Friday, August 25, 2017

Movie Review of Ingrid Goes West - An #AllTooReal Depiction of Generation Me

Movie Review by Kelly A. Byrne

A week ago, my buddy who works in comedy took me to see a movie I knew almost nothing about. It was getting great reviews, so in I went, blind as a bat, to see Ingrid Goes West starring Aubrey Plaza, Elizabeth Olson, Wyatt Russell, and Billy Magnussen. Directed by Matt Spicer. What a time it was. 

A quick logline;  A young woman, Ingrid, who has just suffered the loss of her mother moves west to Los Angeles to pursue and befriend an Instagram model who lives the “perfect” life. Anyone who has interacted with social media knows the fraudulent nature of it. It’s the sliver of life that everyone wants you to see – even strangers. When Ingrid can no longer make life work for herself at home, she takes the $60K her mother left her and travels to the land of perfect Instagrams and model living: Venice Beach, California. Ingrid Goes West was an expert satire and commentary on the way the under-30 generation is addicted to technology and social media; how they love the semblance of living a certain way, but cannot truly commit to or claim any single style or habit because they are always onto the next thing. The movie is a genius mockery of and serious warning to those trying to impress the masses through exploiting pop-lifestyle, as well as the lemmings who follow.

This movie was a trip into the psyche of the psychotic. Ingrid is not a healthy, young individual, but rather a girl stressed out and depressed by her inability to fit in with every basic girl. Ingrid is beautiful, but has no friends. Ingrid is smart, but cannot decipher social norms. Entire minutes are spent watching her scroll through her Instagram feed, serially liking photos of people, places, and things she doesn’t have any personal attachment to. But because others who have thousands of followers have decreed it to be something “cool”, she buys into it. For whatever reason, Ingrid does not know how to function in the real world. She cannot forge relationships or friendships, often based in commonalities people find with one another, because she has no beliefs or confidence in herself. If the first rule is to know thyself, Ingrid has failed it. She is so lost in the Me Generation that she doesn’t really know who she is.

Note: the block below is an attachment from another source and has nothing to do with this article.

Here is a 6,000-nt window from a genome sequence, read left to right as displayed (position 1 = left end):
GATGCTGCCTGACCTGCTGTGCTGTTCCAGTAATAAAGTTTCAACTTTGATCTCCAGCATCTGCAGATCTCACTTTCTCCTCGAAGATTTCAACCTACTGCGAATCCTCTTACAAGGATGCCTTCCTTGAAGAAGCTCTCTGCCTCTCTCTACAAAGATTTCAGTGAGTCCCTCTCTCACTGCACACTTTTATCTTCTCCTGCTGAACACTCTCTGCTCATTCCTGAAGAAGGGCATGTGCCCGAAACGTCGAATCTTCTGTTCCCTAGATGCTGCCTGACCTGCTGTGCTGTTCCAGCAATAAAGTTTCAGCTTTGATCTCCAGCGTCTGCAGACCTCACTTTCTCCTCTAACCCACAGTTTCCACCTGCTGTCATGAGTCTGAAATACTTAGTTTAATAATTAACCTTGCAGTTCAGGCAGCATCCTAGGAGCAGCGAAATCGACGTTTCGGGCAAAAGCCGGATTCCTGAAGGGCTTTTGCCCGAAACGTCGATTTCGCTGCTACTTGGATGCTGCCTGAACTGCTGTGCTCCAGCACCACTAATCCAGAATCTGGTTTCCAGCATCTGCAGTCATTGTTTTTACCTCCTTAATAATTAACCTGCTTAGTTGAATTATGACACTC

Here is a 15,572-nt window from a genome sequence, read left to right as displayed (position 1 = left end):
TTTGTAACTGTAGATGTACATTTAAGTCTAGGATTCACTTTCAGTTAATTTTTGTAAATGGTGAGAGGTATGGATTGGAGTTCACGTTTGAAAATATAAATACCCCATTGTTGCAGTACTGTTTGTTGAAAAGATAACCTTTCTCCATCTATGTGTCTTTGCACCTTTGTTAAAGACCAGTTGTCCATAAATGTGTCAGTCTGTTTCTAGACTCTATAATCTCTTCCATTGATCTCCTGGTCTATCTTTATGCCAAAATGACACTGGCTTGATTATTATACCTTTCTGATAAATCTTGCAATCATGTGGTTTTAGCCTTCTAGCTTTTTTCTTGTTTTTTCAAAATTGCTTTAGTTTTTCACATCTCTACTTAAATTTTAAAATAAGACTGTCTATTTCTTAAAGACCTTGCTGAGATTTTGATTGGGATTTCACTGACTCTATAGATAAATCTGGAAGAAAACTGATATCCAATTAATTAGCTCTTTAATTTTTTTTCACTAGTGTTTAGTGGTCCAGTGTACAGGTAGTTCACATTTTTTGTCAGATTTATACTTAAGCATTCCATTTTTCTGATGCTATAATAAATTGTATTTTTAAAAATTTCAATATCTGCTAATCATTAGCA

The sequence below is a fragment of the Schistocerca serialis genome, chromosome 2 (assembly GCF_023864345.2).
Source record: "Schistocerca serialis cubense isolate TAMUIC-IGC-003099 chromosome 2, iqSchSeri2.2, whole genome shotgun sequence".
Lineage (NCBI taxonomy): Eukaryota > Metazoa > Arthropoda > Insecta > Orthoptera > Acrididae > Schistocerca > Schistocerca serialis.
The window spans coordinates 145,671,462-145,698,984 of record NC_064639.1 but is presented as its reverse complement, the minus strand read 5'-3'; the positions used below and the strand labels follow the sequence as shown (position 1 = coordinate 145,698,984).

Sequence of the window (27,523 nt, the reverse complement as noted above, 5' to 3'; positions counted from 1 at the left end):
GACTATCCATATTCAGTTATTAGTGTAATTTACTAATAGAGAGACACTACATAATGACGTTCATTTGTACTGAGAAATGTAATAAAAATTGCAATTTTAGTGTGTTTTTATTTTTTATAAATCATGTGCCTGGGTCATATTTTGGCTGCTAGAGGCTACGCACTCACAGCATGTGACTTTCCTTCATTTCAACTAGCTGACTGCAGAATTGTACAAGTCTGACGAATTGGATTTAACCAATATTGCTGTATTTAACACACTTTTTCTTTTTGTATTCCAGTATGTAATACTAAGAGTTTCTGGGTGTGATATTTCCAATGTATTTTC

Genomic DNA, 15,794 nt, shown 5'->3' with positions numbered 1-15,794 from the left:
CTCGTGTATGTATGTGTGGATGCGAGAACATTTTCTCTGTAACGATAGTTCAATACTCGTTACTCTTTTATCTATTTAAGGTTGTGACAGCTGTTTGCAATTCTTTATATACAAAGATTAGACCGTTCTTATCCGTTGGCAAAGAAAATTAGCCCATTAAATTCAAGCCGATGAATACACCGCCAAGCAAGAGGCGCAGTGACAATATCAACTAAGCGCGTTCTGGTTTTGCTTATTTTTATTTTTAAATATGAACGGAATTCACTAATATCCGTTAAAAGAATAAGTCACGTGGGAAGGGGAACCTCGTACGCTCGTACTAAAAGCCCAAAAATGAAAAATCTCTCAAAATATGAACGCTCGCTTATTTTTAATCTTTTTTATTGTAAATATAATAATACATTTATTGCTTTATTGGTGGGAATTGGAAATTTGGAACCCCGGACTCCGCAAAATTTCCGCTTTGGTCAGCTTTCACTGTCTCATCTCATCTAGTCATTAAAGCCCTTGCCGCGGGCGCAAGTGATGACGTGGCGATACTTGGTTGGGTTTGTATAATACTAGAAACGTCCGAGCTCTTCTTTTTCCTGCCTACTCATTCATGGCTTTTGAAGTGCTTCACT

Part of the fun of seeing this movie in theaters is watching and hearing how others react to the incredibly awkward and socially uncouth situations Ingrid gets herself into. The story is (sadly) relatable, and though it is marketed as a comedy, a majority of laughs were brought on by her ineptitude and bold behavior. She is extreme in her desire to live with photogenic, bougie extravagances. What Ingrid does to get the Instagram model’s attention, however, is beyond daring to onlookers. Her actions and decisions are all based on wanting to become this girl. She has no sense of self and sees this model as an actual role model. She buys all the same purses, eats at all the same restaurants: a professional copycat. The audience was in shock. It was the kind of laughter someone has at a funeral when they just don’t know what else to do.

The end of the film makes a serious commentary on what happens to people like Ingrid, and it isn’t good. The ending is open-ended, although neither ending is truly happy. It certainly had me laughing and talking with strangers outside the theater about what the heck we just saw. If anything, the movie makes the slightest suggestion to Generation Me to build character, find real role models that advocate for more than a new over-priced pair of shoes, or the next avocado toast. It’s about finding yourself in the maze and living a full life, sincerely, without the fear of what social media thinks of you.

How Does Ingrid Goes West score on the Women-o-Meter? 
(Reviewer's note: Although, “making good decisions” isn’t what comedies are made of).

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